When we miss the end...
“Enter through the narrow gate. For wide is the gate and broad is the road that leads to destruction, and many enter through it. But small is the gate and narrow the road that leads to life, and only a few find it."
~ Matthew 7:13 - 14
I'm not sure what it was about this morning. Walking out, I was greeted by cool weather and a soft breeze that welcomed me. As I let the dogs out, my eyes were drawn to one of the trees in our back yard. "The leaves are gone," I said to myself. "How did I miss that?"
I will be the first to admit that I have not been myself for nearly two months now. I'm not sure if it is the new reality of living during a pandemic, or the fact that I live in a country that has just gone through one the most divisive political seasons since the Civil War. Perhaps it is because I am learning to live with a chronic pain condition, and that instead of waking up in the morning and beginning my day with my normal time of reflection and writing, I now begin the morning slowly pulling myself from my bed, trying to do some stretches that are to help with the pain, and then consider what today's "normal," will be. Whatever it is, this morning I realized that I seemed to have missed leaves that changed, and fell to the ground.
I feel as if I have become a backseat driver to my own life that seems to be driven by someone who looks like me, but does not see the road ahead as clearly as I once was did. The driver doesn't maneuver sharp turns as carefully as I would, or drive slower, when entering areas of my life where moments to reflect should overwhelm the need to push through. Speed bumps jar me, as I realize that I am not as prepared for the ups and downs as I encounter both hills and valleys. I want to get out of the backseat and place myself firmly behind the wheel, but I can't seem to get the driver's attention, and I feel trapped by this driver.
The leaves are gone, and I seemed to have missed the end of a season.
I readjust the chair that I am sitting on while I am typing, as I feel the pain once again, and I think to myself, I must remain in the driver's seat today.
I remember back to when I was married with young children at home while in grad school full time and working several jobs in order to keep afloat. My friends know that if you ask me any trivia questions that involve the decade of the 90's, I will not be able to answer them as this decade seems to be a blur in my life. I remember telling someone that my life was filled with "have to's" and it did not belong to me. It belonged to a person who was in the back seat, being driven by someone else.
I have to stop here for a moment, and let my mind catch up with my hands. You see, I realize that I am sharing what we all know something about. When I was a child I remember telling my grandmother that I was "bored." I can still see her face, her eyes, gazing at me as if I had just blurted a word that would guarantee the taste of Ivory liquid soap in my mouth in the morning after having had it washed out the night before. She said, "People who say that they are bored, are boring people. You don't ever want to be one of those."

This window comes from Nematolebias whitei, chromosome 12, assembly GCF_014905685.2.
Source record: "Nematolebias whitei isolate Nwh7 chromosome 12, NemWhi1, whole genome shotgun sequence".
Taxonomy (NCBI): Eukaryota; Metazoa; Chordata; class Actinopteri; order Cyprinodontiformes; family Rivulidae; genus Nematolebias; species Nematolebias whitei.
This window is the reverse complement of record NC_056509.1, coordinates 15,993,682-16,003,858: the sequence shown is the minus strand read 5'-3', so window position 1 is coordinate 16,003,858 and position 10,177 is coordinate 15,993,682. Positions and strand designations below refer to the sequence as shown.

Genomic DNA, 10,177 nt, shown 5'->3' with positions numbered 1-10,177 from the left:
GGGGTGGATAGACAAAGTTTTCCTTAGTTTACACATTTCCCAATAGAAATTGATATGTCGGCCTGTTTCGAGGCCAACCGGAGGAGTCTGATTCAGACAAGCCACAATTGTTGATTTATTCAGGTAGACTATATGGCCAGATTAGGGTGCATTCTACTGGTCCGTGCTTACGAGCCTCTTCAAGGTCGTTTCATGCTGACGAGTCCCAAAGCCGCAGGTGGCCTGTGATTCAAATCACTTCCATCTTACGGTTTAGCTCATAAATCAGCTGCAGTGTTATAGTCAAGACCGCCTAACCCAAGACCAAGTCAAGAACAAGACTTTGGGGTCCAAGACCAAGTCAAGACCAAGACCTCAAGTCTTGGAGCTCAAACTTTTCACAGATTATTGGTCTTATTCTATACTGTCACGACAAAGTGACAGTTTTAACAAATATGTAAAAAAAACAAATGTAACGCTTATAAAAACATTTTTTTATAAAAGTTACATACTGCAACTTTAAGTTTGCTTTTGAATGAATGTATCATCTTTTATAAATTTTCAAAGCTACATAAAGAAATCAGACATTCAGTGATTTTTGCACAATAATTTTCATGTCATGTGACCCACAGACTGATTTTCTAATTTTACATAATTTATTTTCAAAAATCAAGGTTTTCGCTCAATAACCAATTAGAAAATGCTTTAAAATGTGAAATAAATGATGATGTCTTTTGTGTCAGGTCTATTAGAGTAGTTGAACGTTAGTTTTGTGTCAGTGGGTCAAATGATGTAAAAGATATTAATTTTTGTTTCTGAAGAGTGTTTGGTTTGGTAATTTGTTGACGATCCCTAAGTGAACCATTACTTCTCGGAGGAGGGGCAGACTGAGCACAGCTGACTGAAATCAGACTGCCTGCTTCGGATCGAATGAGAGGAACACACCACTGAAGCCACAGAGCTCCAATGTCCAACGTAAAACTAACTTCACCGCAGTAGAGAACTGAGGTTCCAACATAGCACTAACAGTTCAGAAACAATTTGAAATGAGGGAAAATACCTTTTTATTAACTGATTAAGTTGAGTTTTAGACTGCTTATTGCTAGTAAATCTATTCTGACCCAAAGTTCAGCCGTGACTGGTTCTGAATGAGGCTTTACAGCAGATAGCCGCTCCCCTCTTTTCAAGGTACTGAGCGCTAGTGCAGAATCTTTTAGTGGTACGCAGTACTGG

I realize that we all are afraid to slow down. We surrender ourselves to the backseat of our life time and time again. Our health begins to suffer. Relationships are strained, and we forget to take the time to reflect, dream, and embrace the life that God, not the world, has for us. For many, it is not until you find yourself pounding on the window of the backseat door, that you realize that you have lost the ability to stop.
I hear the words of Jesus, "Peace I give to you. My peace, I leave with you," followed by the Psalmist, reminding, "Surely peace and mercy shall follow after you."
I am comforted to know that if I surrender all these things that I am feeling, and the perceived expectations of a world that is full of people riding in the back seat, that I will still hear the words, "My good and faithful servant, welcome home," when I reach my real destination.
That when I realize that I have missed a season, not to beat myself up because I missed it, but rather, remind myself that I need to be more gentle and kind to myself in the coming days and weeks. Most of all, to remember that I didn't get in the backseat overnight. It came with moments when I decided to surrender to the expectations of a world that fails to yield, or to slow down, for those of us who really would prefer a different road that takes us closer to where God would really like for us to be.
Stay in your lane, and in God's grip!
G. Todd Williams (c) 2020
Though we only met briefly years ago at Elizabeth's installation, I feel we are kindred spirits because of Westminster. I hope they are taking good care of you on this journey, and that your pain ebbs quickly. I enjoy your writing very much. I wonder how much we will all find we've missed as we emerge from this season of covid. I am thankful that God will have been working whether we see it or not. May you know God's nearness and peace always.
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Rev. G. Todd Williams lives in the Houston metro area and is a Hospice Chaplain at Essential Hospice, Webster, Texas, and is an ordained Christian Church (Disciples of Christ) pastor.